A New Generation of Pregnancy

Recently I wrote about the fantastic stretch-marks that I achieved during my pregnancy with W. And really, they were truly fantastic. And when I wrote about them I happened to mention that I obviously was going to get stretch marks because my mother had them during her pregnancy. Well now it turns out that I misspoke and my mother would like me to clarify that she did not get any stretch marks when she was pregnant. In fact she had a very easy and mellow pregnancy with me. It feels a bit weird that I just assumed that my experience with pregnancy would be a mirror to that of my mother’s experience. Isn’t that how it is supposed to go? Aren’t we just following in the same path?

I went back to my genome results from 23andMe, this is something that I find myself doing more and more as there is always something new to see, or a new survey to complete. I dove into the health and traits section that is specifically geared towards pregnancy and went through each trait comparing and contrasting my data with the data available based on the tests of both my Mother and Grandmother. You would think that we would be, at the very least, somewhat similar, but it turns out, when it comes to our DNA we are pretty different.

The largest genotype discrepancy happens to fall within two biggies of the pregnancy health world: pre-eclampsia and something iI had never heard of before, intrahepatic cholestasis.

Pre-eclampsia was something that I was anxious about during my pregnancy. I knew of several women that had developed it and all had to deliver earlier than they would have liked. I knew it was serious. Big time.

And wouldn’t you know that at my very first official OB appointment I had high blood pressure and was then flagged to watch for pre-e for my entire pregnancy. It seemed like at every appointment there was something of a warning. Early on set of edema around month five. High levels of protein in my urine around month 6. Every week that I went in I braced myself for the words, “you have pre-eclampsia we have to deliver NOW.”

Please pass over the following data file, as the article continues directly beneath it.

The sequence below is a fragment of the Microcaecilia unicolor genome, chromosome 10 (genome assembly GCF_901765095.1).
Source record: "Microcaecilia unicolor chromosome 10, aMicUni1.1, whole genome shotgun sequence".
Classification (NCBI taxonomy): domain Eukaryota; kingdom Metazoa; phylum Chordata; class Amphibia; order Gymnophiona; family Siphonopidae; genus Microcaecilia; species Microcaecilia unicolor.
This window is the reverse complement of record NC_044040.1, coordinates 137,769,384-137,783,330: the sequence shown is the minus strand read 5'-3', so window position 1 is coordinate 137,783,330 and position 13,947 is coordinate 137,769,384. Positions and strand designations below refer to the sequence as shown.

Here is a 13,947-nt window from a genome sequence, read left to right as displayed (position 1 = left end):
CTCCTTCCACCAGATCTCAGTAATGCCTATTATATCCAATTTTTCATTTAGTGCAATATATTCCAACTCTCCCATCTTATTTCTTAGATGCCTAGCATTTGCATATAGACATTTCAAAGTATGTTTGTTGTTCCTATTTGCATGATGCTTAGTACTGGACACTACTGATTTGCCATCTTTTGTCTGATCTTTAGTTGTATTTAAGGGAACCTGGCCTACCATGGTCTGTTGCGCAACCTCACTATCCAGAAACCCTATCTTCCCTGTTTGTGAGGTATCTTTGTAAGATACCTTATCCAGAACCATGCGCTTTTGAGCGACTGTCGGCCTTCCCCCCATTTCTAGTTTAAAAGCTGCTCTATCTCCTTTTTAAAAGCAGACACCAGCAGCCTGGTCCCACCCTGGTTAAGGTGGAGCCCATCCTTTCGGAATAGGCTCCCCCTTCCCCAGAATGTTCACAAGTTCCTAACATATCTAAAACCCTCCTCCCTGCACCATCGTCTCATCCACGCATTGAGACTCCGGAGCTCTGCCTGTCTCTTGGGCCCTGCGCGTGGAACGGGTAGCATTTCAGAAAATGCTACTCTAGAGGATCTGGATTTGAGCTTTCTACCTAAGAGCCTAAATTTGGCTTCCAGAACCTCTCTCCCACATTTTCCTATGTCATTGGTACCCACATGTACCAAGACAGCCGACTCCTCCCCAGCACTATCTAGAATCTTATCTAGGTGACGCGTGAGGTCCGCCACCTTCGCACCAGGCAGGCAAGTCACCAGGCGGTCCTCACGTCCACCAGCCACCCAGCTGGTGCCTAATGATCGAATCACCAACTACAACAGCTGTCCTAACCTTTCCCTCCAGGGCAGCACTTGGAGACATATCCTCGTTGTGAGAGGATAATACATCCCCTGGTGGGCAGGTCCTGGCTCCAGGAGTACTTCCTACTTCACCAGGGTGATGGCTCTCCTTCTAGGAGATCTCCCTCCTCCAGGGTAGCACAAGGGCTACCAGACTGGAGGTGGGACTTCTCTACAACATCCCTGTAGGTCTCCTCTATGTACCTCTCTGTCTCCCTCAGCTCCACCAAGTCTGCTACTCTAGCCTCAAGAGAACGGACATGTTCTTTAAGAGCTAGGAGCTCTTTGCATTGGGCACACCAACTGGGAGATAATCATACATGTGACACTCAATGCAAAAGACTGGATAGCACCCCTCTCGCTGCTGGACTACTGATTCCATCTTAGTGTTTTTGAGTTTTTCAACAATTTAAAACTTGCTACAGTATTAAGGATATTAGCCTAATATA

Thankfully I never heard those words and was able to carry my son to term (and then some), but my anxiety about pre-e was always there. And oddly enough it was there without any sort of familial tip off that it should be. My Mother didn’t have any issues, nor did my Grandmother. And now that I am looking back at my genotype results and what sort of things I am at higher odds for I feel incredibly validated.

There, in the mix of health traits and risks, is something that us utterly unique to MY DNA: I have a G at a specific marker where my Mother and Grandmother have an A. That G simply means that I have a substantially higher risk for developing early on-set HELLP (pre-eclampsia). And while I did not have an actual, official diagnosis during my pregnancy my body certainly behaved like it was going there.

I wish I had these results before I became pregnant. In a weird way I feel like it would have comforted me, or at the very least it would have made me feel less shy about calling in to the OB’s office with complaints about my edema. Having a predisposition does not make it an actuality, but it totally makes it something to be on the look out for. I have to wonder if my earlier anxiety about pre-eclampsia was there because my body knew before my mind did that it could happen.



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